At simple off-ramps and simple on-ramps, I either ride in the center of the right through lane (if it seems narrow) or along the right side of the right through lane (if it seems wide). Once I am beyond the merge and diverge points I will move back over to the wide paved shoulder if one exists.

I find this easy to do if traffic is light (I suspect it is usually light on the road referenced by the OP) and not very difficult in slower traffic (say, under 40 mph) but a combination of high speeds and high volumes is undesirable. I ride through the US1/64 interchange in Cary a couple of times per week as one alternate bike commute route or after dropping off my car for repair. The ramp traffic is usually light enough that I can align myself with a large gap in ramp traffic by modulating my speed. The road I use was once intended to be fully controlled access but the state doesn't have money to convert all the intersections to fully controlled access, nor to build usable alternative surface street routes that cross the same freeway and water body barriers that this road does, so cyclists are stuck riding through a few interchanges in order to ride east-west in this corridor.
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Old 12-16-11, 03:29 PM
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You may want to shoot and email to meryl.mandell@state.ma.us to check. Meryl is the DOT bicycle district coordinator for that area, I believe.

While I do not have an online resource I can point you to: my copy of the MassDOT published bicycle mapway indicates that that stretch of 116, from the north to where it joins with Rt 9 and turns east before heading south again toward Springfield, is acceptable for bicycle travel. BUT the on/off ramps to N. Hadley Road ARE NOT. The interchange to the combined section at Rt 9 is acceptable for bicycle travel.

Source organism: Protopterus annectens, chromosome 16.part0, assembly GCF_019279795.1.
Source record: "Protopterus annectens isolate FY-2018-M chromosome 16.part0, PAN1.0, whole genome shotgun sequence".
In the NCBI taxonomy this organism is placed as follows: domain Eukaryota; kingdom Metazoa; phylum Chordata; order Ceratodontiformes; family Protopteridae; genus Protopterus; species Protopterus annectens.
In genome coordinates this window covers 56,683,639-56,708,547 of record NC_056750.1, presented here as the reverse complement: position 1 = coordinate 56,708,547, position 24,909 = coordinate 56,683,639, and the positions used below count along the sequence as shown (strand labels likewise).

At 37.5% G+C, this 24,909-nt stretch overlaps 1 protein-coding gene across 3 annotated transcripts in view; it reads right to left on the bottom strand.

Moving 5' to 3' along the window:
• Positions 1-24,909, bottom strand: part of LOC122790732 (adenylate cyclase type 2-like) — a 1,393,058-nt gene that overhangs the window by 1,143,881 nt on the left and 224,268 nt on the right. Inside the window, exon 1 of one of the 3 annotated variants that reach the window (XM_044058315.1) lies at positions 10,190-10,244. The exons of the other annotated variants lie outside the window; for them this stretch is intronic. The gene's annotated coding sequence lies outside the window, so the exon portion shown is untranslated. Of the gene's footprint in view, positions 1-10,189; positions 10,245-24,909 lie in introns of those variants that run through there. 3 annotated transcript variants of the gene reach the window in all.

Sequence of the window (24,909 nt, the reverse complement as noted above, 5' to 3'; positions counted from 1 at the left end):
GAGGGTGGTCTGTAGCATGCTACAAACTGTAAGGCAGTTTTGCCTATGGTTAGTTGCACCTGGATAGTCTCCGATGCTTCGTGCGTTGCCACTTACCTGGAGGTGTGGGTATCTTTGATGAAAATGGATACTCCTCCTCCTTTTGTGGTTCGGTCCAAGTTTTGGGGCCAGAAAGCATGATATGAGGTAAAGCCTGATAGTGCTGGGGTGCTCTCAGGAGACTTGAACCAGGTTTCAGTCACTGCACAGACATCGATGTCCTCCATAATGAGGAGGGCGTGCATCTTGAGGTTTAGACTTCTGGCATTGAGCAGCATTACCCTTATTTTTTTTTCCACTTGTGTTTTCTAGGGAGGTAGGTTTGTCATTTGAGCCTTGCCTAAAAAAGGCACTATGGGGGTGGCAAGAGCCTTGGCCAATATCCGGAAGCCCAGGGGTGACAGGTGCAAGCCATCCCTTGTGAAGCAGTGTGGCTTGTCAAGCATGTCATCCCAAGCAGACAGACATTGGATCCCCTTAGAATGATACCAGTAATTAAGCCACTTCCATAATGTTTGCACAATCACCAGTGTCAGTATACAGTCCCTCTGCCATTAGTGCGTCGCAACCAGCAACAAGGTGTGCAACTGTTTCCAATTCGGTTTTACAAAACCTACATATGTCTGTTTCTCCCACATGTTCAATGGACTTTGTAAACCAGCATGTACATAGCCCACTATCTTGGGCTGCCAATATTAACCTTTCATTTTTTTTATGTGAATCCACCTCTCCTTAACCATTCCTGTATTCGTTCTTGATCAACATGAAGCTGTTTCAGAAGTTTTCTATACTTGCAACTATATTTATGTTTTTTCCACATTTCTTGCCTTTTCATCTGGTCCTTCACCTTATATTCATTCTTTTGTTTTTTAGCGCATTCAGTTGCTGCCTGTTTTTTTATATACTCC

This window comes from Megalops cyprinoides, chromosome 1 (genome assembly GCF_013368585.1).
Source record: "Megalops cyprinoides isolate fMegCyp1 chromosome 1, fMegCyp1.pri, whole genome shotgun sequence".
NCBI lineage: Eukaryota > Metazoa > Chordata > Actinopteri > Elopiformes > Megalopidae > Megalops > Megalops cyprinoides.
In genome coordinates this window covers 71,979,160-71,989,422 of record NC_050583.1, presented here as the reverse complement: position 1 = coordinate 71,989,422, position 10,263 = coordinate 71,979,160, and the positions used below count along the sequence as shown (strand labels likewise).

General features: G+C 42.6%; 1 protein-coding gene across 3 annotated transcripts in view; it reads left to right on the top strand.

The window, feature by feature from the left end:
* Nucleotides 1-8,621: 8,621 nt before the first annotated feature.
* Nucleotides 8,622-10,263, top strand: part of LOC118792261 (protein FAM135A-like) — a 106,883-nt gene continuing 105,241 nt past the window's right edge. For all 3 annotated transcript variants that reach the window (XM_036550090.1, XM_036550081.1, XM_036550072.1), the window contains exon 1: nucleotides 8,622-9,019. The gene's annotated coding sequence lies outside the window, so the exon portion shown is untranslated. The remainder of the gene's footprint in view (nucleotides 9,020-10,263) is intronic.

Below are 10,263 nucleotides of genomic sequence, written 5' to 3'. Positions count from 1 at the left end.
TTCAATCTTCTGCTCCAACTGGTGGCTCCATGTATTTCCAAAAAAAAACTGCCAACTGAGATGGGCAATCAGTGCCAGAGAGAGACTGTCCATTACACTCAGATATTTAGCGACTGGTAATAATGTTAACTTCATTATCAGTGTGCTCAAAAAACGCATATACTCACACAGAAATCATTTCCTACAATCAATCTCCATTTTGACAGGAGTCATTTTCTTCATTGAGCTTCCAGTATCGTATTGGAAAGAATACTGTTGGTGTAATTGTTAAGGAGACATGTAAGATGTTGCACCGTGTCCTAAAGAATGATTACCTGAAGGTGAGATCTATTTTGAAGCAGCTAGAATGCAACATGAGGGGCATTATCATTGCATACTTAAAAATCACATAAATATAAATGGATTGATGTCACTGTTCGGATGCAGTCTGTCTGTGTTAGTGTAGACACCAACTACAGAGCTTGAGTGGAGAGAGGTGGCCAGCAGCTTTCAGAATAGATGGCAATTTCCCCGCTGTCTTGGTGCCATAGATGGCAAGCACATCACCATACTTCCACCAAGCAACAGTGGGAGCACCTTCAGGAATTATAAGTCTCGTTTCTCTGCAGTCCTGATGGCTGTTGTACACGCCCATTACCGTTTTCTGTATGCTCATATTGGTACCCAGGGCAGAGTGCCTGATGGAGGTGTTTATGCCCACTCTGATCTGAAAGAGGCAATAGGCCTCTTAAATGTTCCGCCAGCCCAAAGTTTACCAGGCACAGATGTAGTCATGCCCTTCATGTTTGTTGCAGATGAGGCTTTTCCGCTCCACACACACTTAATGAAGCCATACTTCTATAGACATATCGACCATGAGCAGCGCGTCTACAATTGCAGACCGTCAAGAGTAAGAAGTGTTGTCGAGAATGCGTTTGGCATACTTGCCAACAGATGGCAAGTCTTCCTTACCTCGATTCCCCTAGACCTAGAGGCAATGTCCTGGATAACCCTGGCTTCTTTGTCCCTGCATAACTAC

So it appears as you say: that you can continue on Rt 116 (despite it becoming what would be classified as an express state highway or limited access highway), however, you just cannot gain access/egress to/from it from N.Hadley Road....which leads directly into the UMass campus. Again there has to be specific and explicit signage prohibiting bicycle traffic.

The interchange at Rt 63, to the north, appears to be fully bicycle negotiable, and is perhaps the better route in and out of campus anyhow.

HTH
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Last edited by zac; 12-16-11 at 03:32 PM.
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Old 12-16-11, 03:56 PM
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Originally Posted by Chris516 View Post
This is one law at the MGL(Mass. Gen. Laws) website: http://www.malegislature.gov/Laws/Ge...r85/Section11b

That is for the state.

Not knowing what county or city you reside in, I can't look up the county and city regulations.

Also, If someone else can find it, I can't find anything as to what roads a cyclist can not be on, pursuant to a posted speed limit.
Chris, Mass does not so restrict by speed, only access. And as you correctly referenced MGL ch.85 sec.11b prohibits bicycle travel on "...limited access or express state highways where signs specifically prohibiting bicycles have been posted..."

Basically, all US interstates in Mass are prohibited, as they are in most states, as well as a couple of State routes, especially around more urban areas. State Rt. 2 is another notable stretch that prohibits bicycle travel, pretty much from US 495 to US 91, as are several connector and by-pass routes. There are also many, many clover-leaf style interchanges whose on/off ramps prohibit bicycle travel, despite the intersecting routes themselves allowing bicycle travel! So you would have to find a nearby local road to make your route change if that is what you wanted to do.
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Old 12-16-11, 04:46 PM